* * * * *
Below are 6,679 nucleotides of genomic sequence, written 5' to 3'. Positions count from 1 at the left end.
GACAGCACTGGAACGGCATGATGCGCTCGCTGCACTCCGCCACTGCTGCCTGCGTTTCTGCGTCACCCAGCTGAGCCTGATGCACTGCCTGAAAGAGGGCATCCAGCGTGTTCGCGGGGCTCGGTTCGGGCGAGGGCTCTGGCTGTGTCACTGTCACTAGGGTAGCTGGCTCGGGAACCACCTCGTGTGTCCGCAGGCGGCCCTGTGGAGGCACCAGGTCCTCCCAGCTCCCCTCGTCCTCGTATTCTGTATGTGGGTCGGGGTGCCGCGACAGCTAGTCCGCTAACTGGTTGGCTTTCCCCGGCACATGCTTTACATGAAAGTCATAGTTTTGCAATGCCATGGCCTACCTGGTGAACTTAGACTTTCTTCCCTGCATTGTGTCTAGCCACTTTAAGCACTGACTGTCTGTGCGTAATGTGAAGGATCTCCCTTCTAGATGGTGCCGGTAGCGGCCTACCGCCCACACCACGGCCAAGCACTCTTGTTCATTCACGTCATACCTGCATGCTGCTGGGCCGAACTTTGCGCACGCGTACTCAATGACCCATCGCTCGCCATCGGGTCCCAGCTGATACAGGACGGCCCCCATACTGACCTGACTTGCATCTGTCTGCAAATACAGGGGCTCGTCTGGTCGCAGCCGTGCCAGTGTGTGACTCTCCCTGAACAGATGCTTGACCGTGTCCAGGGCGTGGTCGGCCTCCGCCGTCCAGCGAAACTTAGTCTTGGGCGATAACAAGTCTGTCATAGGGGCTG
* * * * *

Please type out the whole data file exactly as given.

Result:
Below are 6,679 nucleotides of genomic sequence, written 5' to 3'. Positions count from 1 at the left end.
GACAGCACTGGAACGGCATGATGCGCTCGCTGCACTCCGCCACTGCTGCCTGCGTTTCTGCGTCACCCAGCTGAGCCTGATGCACTGCCTGAAAGAGGGCATCCAGCGTGTTCGCGGGGCTCGGTTCGGGCGAGGGCTCTGGCTGTGTCACTGTCACTAGGGTAGCTGGCTCGGGAACCACCTCGTGTGTCCGCAGGCGGCCCTGTGGAGGCACCAGGTCCTCCCAGCTCCCCTCGTCCTCGTATTCTGTATGTGGGTCGGGGTGCCGCGACAGCTAGTCCGCTAACTGGTTGGCTTTCCCCGGCACATGCTTTACATGAAAGTCATAGTTTTGCAATGCCATGGCCTACCTGGTGAACTTAGACTTTCTTCCCTGCATTGTGTCTAGCCACTTTAAGCACTGACTGTCTGTGCGTAATGTGAAGGATCTCCCTTCTAGATGGTGCCGGTAGCGGCCTACCGCCCACACCACGGCCAAGCACTCTTGTTCATTCACGTCATACCTGCATGCTGCTGGGCCGAACTTTGCGCACGCGTACTCAATGACCCATCGCTCGCCATCGGGTCCCAGCTGATACAGGACGGCCCCCATACTGACCTGACTTGCATCTGTCTGCAAATACAGGGGCTCGTCTGGTCGCAGCCGTGCCAGTGTGTGACTCTCCCTGAACAGATGCTTGACCGTGTCCAGGGCGTGGTCGGCCTCCGCCGTCCAGCGAAACTTAGTCTTGGGCGATAACAAGTCTGTCATAGGGGCTG